First Nations uni a mess

Saskatchewan’s troubled First Nations University of Canada has yet to publicize a taskforce report–due on May 11–containing recommendations on restructuring the university’s board of governors. The taskforce was struck after threats from the province to withhold $200,000 in funding.

FNUC, established in 1976 as the only university in Canada with the majority of its leadership composed of First Nations chiefs, has been steeped in controversy for years. On Feb. 17, 2005, Morley Watson, then FNUC board chair and vice-chief of the Federation of Saskatchewan Indian Nations, took over the campus in what some have likened to a “coup d’état.” Watson suspended three employees, immediately replacing them with a former Liberal candidate, an FSIN employee, and his sister-in-law. He seized the central computers at FNUC, copying the hard drive that contained all faculty and student records. He ordered a forensic audit, following which two of the former employees were charged with fraud.

Since then, the university has lost a president, two VPs, a third of its teaching faculty, half the administration, and almost all of its students. Enrolment has declined from 2,500 students in 2005 to 787 today. Last year, the provincial government stepped in to bail out the university in the face of a $1-million deficit.

Current board chair Clarence Bellegarde was optimistic when the taskforce was struck in March: “We’re confident that we made positive and significant progress in responding to CAUT’s [Canadian Association of University Teachers] concerns over our governance issues,” he said to the Leder-Post. “We’ve come closer together on exactly what the issues are and what it’s going to take to resolve these issues.”

However, FNUC is not famous for listening to its taskforces. An All Chiefs Task Force, set up soon after Watson’s takeover of the school, reported in November 2005 that the FNUC’s board of directors was politicized. The taskforce recommended a smaller board that would be responsive to the FNUC and wider academic communities, but the taskforce’s recommendations were not implemented. In response to the school’s disregard for the taskforces’ recommendations, the CAUT censured FNUC by discouraging faculty in Canada and around the world from working or speaking at the university.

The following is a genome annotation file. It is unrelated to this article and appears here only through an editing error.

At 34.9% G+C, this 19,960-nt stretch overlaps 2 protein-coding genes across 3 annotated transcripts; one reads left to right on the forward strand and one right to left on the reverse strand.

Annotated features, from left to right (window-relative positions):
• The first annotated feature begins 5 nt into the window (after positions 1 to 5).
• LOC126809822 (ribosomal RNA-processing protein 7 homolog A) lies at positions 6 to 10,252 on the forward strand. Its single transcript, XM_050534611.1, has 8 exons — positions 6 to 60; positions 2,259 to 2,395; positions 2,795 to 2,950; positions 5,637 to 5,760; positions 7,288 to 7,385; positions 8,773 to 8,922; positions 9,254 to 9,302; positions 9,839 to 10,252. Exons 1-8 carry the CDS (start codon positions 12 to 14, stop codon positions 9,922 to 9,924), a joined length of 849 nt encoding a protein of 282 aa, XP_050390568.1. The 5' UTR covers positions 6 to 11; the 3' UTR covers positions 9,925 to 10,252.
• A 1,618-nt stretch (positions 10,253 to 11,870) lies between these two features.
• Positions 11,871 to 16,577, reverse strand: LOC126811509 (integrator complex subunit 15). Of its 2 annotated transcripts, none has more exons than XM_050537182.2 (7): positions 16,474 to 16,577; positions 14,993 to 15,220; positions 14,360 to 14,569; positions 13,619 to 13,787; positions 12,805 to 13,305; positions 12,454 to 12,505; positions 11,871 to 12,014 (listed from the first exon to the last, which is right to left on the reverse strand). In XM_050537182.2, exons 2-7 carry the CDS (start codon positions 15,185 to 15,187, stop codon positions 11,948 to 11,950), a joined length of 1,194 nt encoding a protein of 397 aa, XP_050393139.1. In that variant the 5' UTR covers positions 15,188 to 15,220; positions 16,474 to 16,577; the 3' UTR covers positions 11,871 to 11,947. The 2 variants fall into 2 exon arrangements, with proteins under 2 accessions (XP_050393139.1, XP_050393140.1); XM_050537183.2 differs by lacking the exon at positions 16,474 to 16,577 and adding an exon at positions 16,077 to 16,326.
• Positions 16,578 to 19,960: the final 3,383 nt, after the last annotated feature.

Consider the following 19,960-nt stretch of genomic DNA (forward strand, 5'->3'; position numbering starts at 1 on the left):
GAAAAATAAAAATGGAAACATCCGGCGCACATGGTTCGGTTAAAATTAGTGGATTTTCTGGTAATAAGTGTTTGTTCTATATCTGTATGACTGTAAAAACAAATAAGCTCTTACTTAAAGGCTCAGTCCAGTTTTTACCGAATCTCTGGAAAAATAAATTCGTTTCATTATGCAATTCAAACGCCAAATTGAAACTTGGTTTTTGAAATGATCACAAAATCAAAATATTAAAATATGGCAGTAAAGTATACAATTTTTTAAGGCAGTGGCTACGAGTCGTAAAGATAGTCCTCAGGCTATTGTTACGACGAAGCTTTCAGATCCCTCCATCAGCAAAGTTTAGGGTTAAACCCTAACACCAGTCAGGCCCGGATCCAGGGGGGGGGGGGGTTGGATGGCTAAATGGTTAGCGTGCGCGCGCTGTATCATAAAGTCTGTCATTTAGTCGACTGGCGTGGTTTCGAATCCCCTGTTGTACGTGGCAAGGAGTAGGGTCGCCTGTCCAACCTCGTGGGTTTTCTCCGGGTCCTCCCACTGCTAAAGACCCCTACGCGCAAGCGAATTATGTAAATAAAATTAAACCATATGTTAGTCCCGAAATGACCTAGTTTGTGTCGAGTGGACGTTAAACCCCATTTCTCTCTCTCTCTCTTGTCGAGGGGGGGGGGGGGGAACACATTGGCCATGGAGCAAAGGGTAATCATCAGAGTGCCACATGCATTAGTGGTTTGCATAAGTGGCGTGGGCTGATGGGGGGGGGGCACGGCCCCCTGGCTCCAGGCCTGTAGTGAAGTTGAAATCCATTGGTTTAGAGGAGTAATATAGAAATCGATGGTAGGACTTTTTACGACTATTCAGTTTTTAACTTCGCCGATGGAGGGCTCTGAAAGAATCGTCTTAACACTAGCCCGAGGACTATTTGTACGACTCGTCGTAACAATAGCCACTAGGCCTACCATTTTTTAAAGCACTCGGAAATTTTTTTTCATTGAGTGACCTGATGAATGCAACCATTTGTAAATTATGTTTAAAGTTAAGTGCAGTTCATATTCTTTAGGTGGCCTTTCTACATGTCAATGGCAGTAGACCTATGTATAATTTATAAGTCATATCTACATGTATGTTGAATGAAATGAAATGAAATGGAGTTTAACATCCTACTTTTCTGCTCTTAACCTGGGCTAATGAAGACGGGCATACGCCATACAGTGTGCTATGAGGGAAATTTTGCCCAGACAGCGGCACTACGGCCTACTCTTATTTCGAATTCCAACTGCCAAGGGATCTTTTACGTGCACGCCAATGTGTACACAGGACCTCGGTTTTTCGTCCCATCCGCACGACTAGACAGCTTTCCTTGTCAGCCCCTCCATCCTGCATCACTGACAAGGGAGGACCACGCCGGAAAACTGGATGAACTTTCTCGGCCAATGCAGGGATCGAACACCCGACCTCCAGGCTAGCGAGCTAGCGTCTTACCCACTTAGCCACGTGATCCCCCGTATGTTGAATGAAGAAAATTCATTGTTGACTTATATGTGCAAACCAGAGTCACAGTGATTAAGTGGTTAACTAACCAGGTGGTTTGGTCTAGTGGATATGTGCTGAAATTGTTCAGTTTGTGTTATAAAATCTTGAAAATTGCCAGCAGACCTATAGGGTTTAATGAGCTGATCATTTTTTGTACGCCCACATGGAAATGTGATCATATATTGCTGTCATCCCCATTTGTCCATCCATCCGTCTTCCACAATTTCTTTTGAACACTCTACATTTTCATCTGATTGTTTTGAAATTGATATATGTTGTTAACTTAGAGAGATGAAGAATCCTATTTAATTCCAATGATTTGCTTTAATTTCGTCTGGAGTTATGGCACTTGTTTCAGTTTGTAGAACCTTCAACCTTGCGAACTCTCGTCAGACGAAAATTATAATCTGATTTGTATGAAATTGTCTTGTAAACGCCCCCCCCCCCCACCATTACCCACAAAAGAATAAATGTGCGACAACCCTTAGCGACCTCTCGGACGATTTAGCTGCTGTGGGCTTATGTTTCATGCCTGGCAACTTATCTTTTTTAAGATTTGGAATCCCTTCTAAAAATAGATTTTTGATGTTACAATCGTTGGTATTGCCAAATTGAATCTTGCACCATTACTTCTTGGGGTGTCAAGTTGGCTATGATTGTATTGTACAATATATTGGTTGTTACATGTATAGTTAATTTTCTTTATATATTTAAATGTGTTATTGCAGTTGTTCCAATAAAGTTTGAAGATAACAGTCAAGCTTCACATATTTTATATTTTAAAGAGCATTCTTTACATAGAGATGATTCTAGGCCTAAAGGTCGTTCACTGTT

The FNUC board of governors has 26 members, 18 of whom have voting power. Of those 18, 14 are council chiefs of various Saskatchewan First Nations. In January 2008, a second internal report recommended a 12-member board with four chiefs, leaving more room for students, faculty, and provincial government. The report also recommended creating a university senate to provide a voice for chiefs and other interested parties. This recommendation was also not implemented.

Meanwhile, the Saskatchewan Supreme Court overturned an earlier academic freedom ruling against FNUC. In spring 2005, indigenous studies professor Blair Stonechild’s invitation to an Assembly of First Nations conference at the university was rescinded without cause. Stonechild requested that the university president raise the issue at a board of governors meeting, but his invitation was not reinstated due to Watson’s opposition.

“Watson demonstrated personal irritation or antagonism toward Stonechild, all seemingly associated with the events that began to unfold on Feb. 17, 2005. He linked his feelings about Stonechild to the question on the table concerning the symposium. This meeting ended with no decision having taken place regarding the matter raised in Stonechild’s letter,’’ Court of Queen’s Bench Justice Ross Wimmer told the Leder-Post.

University of Regina Faculty Association Executive Director Patricia Fleming, whose organization brought the case against FNUC, recalls the February meeting and says that Stonechild never said anything inappropriate. “I was personally at the meeting, and Blair Stonechild categorically did not make a derogatory statement towards the chairman of the board,” she said. She claimed many professors at FNUC are choosing not to speak up for fear of retaliation, something she calls “self-censorship.”

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